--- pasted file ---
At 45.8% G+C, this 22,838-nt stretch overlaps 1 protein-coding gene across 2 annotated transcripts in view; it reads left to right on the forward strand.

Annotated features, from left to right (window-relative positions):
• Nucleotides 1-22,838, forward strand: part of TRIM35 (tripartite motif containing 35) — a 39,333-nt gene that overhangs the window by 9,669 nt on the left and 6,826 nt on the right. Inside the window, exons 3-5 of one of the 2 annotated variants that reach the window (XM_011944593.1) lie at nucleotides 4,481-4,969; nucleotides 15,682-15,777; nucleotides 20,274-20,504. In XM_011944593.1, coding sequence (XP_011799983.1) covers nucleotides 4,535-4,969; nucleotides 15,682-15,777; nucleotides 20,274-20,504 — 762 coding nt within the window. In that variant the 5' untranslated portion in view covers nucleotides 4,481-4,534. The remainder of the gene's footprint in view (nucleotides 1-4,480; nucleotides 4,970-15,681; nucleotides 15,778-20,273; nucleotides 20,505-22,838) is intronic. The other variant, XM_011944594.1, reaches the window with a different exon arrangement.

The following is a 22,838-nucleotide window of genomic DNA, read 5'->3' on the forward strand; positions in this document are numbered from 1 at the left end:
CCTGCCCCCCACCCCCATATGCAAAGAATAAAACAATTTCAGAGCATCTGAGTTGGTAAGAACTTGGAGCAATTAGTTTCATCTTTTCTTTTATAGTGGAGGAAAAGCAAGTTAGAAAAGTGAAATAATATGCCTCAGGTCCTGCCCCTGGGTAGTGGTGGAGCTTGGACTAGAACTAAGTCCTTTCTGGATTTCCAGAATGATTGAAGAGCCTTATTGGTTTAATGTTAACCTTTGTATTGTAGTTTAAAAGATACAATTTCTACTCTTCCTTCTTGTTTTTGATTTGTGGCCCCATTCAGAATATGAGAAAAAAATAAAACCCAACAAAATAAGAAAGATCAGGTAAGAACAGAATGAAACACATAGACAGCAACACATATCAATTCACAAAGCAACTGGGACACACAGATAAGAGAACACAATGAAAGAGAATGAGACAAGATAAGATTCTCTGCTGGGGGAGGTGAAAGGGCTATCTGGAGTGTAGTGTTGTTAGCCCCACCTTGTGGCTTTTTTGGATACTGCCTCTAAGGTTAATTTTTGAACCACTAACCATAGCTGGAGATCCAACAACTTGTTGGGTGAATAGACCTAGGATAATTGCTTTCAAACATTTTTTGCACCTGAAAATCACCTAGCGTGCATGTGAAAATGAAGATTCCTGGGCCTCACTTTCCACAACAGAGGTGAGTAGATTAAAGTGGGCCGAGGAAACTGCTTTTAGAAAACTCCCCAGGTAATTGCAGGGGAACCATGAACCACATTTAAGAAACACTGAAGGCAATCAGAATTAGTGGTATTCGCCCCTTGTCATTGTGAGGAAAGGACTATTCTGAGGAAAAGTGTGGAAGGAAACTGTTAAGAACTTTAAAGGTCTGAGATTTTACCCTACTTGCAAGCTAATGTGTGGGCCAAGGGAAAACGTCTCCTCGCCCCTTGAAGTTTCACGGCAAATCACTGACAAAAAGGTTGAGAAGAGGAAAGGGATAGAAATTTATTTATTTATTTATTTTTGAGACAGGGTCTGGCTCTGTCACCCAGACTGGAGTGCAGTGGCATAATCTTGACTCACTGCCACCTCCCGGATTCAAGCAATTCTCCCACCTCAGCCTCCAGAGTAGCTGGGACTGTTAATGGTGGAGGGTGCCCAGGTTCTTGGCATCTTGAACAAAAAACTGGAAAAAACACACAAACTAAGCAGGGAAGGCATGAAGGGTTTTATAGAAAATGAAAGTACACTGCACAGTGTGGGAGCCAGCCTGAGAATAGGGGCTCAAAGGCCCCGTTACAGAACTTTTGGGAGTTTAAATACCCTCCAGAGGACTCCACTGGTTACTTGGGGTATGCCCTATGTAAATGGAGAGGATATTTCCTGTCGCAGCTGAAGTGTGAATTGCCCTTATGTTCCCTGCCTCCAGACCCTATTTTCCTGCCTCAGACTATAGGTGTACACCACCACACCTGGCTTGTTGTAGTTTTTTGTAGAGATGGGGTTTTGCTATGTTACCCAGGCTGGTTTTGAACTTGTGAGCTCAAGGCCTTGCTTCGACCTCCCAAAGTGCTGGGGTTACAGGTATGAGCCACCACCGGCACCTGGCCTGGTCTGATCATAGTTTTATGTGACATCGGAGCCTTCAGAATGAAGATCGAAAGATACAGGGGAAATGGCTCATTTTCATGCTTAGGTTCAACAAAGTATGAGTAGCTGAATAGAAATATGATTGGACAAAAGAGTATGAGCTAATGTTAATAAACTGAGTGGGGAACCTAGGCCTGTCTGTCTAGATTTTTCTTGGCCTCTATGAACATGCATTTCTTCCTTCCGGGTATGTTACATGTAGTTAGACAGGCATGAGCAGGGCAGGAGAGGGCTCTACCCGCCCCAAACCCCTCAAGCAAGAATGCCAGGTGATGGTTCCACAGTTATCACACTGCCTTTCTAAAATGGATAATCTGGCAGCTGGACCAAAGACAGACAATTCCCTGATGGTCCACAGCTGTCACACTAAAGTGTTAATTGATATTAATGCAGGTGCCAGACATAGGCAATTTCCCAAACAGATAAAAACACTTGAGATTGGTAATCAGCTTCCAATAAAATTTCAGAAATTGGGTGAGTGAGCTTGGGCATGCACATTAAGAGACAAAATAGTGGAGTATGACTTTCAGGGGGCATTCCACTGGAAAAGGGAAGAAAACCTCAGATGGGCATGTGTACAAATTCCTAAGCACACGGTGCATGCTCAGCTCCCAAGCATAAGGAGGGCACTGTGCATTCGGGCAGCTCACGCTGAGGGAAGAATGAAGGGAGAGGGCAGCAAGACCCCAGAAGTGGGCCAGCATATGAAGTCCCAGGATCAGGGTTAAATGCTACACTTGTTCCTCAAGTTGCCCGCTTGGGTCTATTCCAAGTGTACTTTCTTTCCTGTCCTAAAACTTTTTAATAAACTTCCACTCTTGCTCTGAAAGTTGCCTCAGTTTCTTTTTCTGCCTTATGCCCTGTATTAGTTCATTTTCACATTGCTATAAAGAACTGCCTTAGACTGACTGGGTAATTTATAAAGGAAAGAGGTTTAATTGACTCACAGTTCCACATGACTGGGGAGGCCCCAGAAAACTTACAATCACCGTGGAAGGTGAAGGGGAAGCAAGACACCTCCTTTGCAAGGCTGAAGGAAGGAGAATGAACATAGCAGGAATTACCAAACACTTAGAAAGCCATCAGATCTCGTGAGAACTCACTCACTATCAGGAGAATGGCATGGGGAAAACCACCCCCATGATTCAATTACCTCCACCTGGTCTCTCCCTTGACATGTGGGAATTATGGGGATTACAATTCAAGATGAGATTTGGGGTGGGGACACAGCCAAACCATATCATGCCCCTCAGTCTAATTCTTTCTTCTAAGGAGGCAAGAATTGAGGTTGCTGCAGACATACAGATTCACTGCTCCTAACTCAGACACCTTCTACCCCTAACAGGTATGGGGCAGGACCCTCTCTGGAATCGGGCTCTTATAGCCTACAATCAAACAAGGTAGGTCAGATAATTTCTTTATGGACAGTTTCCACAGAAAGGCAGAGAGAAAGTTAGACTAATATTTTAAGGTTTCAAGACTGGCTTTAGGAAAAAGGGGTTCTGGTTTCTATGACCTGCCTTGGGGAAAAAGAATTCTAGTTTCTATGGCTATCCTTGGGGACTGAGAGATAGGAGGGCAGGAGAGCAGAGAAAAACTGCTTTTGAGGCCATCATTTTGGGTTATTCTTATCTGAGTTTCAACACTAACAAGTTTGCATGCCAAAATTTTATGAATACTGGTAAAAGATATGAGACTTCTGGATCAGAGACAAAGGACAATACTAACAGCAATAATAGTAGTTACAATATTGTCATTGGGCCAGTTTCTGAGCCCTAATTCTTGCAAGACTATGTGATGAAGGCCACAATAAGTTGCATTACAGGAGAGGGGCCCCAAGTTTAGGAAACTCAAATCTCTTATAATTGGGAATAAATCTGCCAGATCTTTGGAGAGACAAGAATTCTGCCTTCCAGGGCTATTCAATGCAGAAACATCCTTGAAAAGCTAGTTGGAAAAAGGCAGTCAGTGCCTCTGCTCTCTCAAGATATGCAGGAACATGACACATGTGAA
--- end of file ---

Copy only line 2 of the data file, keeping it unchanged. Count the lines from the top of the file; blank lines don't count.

Annotated features, from left to right (window-relative positions):